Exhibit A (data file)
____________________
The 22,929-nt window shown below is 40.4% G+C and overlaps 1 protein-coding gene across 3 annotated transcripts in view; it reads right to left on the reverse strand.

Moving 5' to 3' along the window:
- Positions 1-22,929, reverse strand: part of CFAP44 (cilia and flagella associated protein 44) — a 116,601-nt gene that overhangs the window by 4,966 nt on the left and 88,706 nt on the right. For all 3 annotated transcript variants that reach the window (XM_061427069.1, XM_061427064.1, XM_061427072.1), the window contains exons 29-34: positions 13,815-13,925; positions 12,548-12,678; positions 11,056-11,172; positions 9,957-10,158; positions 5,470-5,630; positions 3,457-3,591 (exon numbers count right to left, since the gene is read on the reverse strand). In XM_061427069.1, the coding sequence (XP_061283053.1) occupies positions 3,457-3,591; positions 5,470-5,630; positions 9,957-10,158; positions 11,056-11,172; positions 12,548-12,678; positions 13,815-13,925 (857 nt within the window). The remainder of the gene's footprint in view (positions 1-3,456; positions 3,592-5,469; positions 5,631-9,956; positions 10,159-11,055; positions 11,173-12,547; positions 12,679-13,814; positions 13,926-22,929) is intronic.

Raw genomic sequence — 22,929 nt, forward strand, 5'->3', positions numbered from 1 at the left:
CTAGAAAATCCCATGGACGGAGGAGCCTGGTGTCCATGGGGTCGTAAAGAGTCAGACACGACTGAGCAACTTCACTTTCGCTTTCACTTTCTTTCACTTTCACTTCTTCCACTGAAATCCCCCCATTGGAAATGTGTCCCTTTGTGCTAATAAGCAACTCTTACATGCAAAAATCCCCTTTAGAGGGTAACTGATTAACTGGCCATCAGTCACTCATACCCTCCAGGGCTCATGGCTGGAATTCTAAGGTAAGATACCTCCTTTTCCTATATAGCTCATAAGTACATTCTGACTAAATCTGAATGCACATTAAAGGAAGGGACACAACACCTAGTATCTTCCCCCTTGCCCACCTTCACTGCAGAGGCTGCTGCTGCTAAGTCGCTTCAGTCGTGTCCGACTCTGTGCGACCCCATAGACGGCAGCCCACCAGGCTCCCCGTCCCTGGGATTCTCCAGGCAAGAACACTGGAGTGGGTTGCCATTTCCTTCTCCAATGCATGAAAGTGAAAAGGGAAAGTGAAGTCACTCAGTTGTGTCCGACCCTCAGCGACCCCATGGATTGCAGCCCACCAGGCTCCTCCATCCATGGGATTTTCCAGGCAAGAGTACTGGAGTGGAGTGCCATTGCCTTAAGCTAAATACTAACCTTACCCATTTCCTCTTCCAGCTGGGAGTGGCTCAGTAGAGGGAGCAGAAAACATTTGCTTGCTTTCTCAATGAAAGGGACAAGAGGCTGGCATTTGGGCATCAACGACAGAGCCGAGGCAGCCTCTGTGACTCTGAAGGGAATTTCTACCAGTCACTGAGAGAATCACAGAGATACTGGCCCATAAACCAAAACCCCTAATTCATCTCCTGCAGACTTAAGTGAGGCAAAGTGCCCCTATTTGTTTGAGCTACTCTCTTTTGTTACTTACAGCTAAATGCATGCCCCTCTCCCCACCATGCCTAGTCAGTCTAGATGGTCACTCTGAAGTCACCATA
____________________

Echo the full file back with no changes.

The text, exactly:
The 22,929-nt window shown below is 40.4% G+C and overlaps 1 protein-coding gene across 3 annotated transcripts in view; it reads right to left on the reverse strand.

Moving 5' to 3' along the window:
- Positions 1-22,929, reverse strand: part of CFAP44 (cilia and flagella associated protein 44) — a 116,601-nt gene that overhangs the window by 4,966 nt on the left and 88,706 nt on the right. For all 3 annotated transcript variants that reach the window (XM_061427069.1, XM_061427064.1, XM_061427072.1), the window contains exons 29-34: positions 13,815-13,925; positions 12,548-12,678; positions 11,056-11,172; positions 9,957-10,158; positions 5,470-5,630; positions 3,457-3,591 (exon numbers count right to left, since the gene is read on the reverse strand). In XM_061427069.1, the coding sequence (XP_061283053.1) occupies positions 3,457-3,591; positions 5,470-5,630; positions 9,957-10,158; positions 11,056-11,172; positions 12,548-12,678; positions 13,815-13,925 (857 nt within the window). The remainder of the gene's footprint in view (positions 1-3,456; positions 3,592-5,469; positions 5,631-9,956; positions 10,159-11,055; positions 11,173-12,547; positions 12,679-13,814; positions 13,926-22,929) is intronic.

Raw genomic sequence — 22,929 nt, forward strand, 5'->3', positions numbered from 1 at the left:
CTAGAAAATCCCATGGACGGAGGAGCCTGGTGTCCATGGGGTCGTAAAGAGTCAGACACGACTGAGCAACTTCACTTTCGCTTTCACTTTCTTTCACTTTCACTTCTTCCACTGAAATCCCCCCATTGGAAATGTGTCCCTTTGTGCTAATAAGCAACTCTTACATGCAAAAATCCCCTTTAGAGGGTAACTGATTAACTGGCCATCAGTCACTCATACCCTCCAGGGCTCATGGCTGGAATTCTAAGGTAAGATACCTCCTTTTCCTATATAGCTCATAAGTACATTCTGACTAAATCTGAATGCACATTAAAGGAAGGGACACAACACCTAGTATCTTCCCCCTTGCCCACCTTCACTGCAGAGGCTGCTGCTGCTAAGTCGCTTCAGTCGTGTCCGACTCTGTGCGACCCCATAGACGGCAGCCCACCAGGCTCCCCGTCCCTGGGATTCTCCAGGCAAGAACACTGGAGTGGGTTGCCATTTCCTTCTCCAATGCATGAAAGTGAAAAGGGAAAGTGAAGTCACTCAGTTGTGTCCGACCCTCAGCGACCCCATGGATTGCAGCCCACCAGGCTCCTCCATCCATGGGATTTTCCAGGCAAGAGTACTGGAGTGGAGTGCCATTGCCTTAAGCTAAATACTAACCTTACCCATTTCCTCTTCCAGCTGGGAGTGGCTCAGTAGAGGGAGCAGAAAACATTTGCTTGCTTTCTCAATGAAAGGGACAAGAGGCTGGCATTTGGGCATCAACGACAGAGCCGAGGCAGCCTCTGTGACTCTGAAGGGAATTTCTACCAGTCACTGAGAGAATCACAGAGATACTGGCCCATAAACCAAAACCCCTAATTCATCTCCTGCAGACTTAAGTGAGGCAAAGTGCCCCTATTTGTTTGAGCTACTCTCTTTTGTTACTTACAGCTAAATGCATGCCCCTCTCCCCACCATGCCTAGTCAGTCTAGATGGTCACTCTGAAGTCACCATA